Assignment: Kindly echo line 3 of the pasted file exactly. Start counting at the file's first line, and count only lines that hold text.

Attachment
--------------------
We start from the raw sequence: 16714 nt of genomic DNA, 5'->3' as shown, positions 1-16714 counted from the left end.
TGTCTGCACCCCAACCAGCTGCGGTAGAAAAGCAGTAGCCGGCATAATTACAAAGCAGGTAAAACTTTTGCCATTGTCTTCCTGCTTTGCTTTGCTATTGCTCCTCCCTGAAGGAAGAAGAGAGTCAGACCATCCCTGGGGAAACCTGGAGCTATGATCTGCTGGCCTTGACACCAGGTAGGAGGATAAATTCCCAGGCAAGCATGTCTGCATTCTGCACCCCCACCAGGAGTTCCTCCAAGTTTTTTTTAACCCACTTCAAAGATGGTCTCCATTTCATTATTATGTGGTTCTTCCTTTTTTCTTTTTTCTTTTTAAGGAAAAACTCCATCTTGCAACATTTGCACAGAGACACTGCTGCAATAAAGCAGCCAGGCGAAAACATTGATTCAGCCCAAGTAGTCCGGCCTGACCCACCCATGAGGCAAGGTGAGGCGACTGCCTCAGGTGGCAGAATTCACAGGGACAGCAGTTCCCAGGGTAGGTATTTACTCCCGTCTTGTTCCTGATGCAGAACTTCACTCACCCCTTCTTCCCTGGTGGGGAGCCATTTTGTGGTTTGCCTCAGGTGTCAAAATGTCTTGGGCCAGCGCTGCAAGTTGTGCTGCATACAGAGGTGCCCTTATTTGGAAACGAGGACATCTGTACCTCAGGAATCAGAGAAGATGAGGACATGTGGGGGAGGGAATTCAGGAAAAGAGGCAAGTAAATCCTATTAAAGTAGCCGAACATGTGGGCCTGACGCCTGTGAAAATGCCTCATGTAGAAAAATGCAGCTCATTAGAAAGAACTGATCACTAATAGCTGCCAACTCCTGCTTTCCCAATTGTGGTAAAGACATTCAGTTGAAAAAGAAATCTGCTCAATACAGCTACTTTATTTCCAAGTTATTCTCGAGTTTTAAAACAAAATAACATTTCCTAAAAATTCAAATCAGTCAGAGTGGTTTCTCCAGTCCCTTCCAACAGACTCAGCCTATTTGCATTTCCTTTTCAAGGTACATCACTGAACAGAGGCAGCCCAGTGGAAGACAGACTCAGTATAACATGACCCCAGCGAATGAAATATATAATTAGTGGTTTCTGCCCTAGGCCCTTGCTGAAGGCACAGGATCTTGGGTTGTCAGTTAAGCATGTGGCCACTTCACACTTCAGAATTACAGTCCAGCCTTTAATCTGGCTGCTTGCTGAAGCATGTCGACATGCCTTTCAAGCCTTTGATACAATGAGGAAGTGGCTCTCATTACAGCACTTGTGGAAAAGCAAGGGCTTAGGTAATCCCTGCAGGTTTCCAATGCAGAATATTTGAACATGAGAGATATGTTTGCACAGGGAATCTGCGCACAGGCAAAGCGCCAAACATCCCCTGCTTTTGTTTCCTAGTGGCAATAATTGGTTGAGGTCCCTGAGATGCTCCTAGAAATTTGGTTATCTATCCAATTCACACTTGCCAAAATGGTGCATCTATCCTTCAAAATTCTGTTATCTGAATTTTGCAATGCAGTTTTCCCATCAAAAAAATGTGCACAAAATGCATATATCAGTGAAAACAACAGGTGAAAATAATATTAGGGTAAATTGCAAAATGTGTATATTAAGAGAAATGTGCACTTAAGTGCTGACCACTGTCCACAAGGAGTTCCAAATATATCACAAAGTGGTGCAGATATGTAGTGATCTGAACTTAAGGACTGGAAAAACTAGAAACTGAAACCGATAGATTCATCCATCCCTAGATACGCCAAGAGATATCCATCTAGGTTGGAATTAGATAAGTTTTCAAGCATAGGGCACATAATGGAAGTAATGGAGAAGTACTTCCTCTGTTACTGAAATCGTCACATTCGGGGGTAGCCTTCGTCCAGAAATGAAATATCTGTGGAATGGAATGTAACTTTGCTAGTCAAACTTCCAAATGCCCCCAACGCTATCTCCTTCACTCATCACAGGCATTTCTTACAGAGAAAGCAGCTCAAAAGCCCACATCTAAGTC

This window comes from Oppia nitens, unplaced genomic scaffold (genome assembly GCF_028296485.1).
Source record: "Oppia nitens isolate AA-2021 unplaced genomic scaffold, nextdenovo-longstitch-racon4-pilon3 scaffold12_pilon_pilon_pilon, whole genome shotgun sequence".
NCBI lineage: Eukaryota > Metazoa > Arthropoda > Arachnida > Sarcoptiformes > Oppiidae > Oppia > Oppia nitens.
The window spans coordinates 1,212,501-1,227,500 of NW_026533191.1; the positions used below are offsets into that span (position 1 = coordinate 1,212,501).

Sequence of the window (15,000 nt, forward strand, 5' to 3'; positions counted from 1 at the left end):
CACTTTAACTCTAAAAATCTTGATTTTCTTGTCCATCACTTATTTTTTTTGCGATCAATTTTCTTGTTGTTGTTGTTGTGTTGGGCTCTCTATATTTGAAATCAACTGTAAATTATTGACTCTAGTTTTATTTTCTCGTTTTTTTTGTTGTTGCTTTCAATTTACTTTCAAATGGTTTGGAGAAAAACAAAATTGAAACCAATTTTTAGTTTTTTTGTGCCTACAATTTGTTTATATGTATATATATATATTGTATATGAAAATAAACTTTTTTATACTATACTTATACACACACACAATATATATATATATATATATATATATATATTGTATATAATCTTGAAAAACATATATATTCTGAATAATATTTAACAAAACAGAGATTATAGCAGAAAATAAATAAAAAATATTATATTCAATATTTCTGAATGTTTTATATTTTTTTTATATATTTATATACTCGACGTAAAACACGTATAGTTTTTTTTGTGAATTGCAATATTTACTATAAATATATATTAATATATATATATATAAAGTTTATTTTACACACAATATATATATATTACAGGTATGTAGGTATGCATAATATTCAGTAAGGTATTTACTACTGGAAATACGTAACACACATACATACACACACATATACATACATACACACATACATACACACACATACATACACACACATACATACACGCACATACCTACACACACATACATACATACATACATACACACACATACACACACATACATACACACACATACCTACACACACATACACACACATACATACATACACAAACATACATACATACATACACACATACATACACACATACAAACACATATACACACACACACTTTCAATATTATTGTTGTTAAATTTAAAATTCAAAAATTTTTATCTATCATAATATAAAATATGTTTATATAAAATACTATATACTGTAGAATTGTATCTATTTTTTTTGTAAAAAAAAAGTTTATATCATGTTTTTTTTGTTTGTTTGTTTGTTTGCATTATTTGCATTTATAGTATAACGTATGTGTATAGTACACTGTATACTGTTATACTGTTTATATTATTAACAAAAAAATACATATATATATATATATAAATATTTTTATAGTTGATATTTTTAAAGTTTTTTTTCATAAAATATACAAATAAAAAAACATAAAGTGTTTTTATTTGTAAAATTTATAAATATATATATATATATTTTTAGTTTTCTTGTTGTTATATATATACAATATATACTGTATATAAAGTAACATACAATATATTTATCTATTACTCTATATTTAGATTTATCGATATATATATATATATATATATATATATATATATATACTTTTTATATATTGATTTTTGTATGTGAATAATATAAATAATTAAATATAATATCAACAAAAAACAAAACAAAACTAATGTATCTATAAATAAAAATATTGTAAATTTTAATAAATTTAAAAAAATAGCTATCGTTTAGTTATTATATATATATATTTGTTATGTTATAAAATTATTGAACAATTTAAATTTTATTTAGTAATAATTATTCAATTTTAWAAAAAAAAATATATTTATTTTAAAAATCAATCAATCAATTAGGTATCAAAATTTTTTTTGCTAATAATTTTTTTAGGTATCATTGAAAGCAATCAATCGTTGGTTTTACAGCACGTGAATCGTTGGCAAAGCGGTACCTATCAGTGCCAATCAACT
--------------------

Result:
This window comes from Oppia nitens, unplaced genomic scaffold (genome assembly GCF_028296485.1).